We arrive at the end of Roderick Taylor’s Otherworld (1985) with the outstanding segment called “Princess Metra.” In this eighth and final episode of the series, the Sterlings travel the Forbidden Zone by hot air balloon and end up in the province of “Metraplex.” There, Gina (Jonna Lee) is mistaken for the legendary Princess Metra, a former ruler of the land, which is now separated into castes: the powerful “Macro Elite” and the enslaved “Micro Workers.”
The current ruler of the province, the Prime Manager (Carolyn Seymour of Survivors)) believes Gina to be a fraud, but Gina passes a test of legitimacy in the “Hall of Memories” by answering correctly several questions about American history. As the Sterlings soon learn, the original Princess Metra was from Earth too, a girl named Kelly Bradford. She arrived in this strange dimension on August 22, 1964 and soon ascended to the throne. After ruling for a time, she left Metraplex for Emar and a way back home.
As ruler of Metraplex, Gina begins to make a series of humanistic reforms over the Prime Manager’s strenuous objections. She discontinues production of particle-beam weaponry. Then, she emancipates the Micro-Workers and grants the group full human rights and privileges (including child-bearing and rearing). This last act causes the Prime Manager to attempt to kill Gina and her family…
Like many previous episodes of Otherworld, “Princess Metra” reveals a sci-fi series slowly but surely building an intricate and consistent mythology. Here we learn more about the connection between Earth and the Otherworld, and the idea that time passes differently in each dimension. What this means, as Trace (Tony O’Dell) worries, is that if the Sterlings do make it back to Earth, it will be a thousand years in their future.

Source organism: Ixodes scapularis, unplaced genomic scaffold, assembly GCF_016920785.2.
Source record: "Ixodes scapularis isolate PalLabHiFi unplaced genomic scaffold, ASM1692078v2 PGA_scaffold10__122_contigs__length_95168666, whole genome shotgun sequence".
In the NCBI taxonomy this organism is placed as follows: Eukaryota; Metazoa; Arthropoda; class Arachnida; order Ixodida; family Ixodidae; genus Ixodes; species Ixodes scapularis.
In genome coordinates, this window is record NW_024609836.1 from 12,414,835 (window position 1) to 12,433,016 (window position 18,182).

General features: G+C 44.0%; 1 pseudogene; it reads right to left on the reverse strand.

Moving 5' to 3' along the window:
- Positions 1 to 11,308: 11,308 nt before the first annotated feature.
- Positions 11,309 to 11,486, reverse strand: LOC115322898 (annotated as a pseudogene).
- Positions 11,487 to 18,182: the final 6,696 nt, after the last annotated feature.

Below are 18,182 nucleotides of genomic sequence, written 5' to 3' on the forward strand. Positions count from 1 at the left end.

Also, in this episode, Gina undergoes a kind of spiritual journey, and travels “psychically” to the city of Emar. Pushing the limits of 1980s network television standards, she “trips” for a good two minutes in a fascinating, impressionistic montage. For the first time, we actually see the spires of Emar, and the city is dominated by a view of Three Towers – the Twin Towers of Manhattan…plus one.
Princess Metra boasts many allusions to previous works. It plays a little like the Anastasia story, and bit like the (terrific) 1975 movie, The Man Who Would Be King. But underneath these clever allusions is a story that is quite pertinent today. Hal tells the people of Metraplex that they can’t erect a “government based on revenge.” Instead it must be built “on fairness.” It looks very much like the presidential election of 2012 may be fought on those very terms. Will we choose anger or fairness? Will the Macro-Elite of America (the 1%) get to continue to dictate economic policy, or will the Micro Workers (the 99) get a seat at the table?
In terms of genre history, “Princess Metra” offers a few interesting footnotes. The soldiers of the city are all armed with Colonial pistols from the original Battlestar Galactica, as well as Draconian weaponry from Buck Rogers. And this episode’s director is Peter Medak, who directed an episode of Space:1999 as well as the brilliant 1980 horror film, The Changeling.
Frankly, I’m sad to see Otherworld end here. I remember being heartbroken when it was canceled in 1985. My mother and I watched the series together throughout its original network run. Otherworldlasted just eight episodes, and a full four of those segments are excellent (“Rules of Attraction,” “The Zone Troopers Build Men,” “Rock and Roll Suicide” and “Princess Metra.”) The remaining episodes (“Paradise Lost,” I am Woman Hear Me Roar,” “Village of the Motorpigs” and “Mansion of the Beast” are good and pretty ambitious, if not great. There isn’t a real, flat-out stinker in the bunch. One of these days, I’d love to see Roderick Taylor resurrect the series today, and get the opportunity to build his mythology further. He could send a new family to the Other world, and maybe, in a few installments, find out what’s become of the Sterlings…
Mark Phillips and Frank Garcia’s excellent McFarland book, Science Fiction Television Seriesreveals that at least two further scripts were written for Otherworld. One, called “Seeing Double,” concerned the Sterlings in a province where their darkest fears were manifested.
Another teleplay titled “The Judge” revolved around an evil judge character who threatened to imprison the family if it didn’t play a “game” by his own draconian rules. I would have loved to see either of these episodes get produced. Barring that, let’s have an official DVD release. Soon.
Next week, I begin blogging Ghost Story/Circle of Fear (1972) in this space.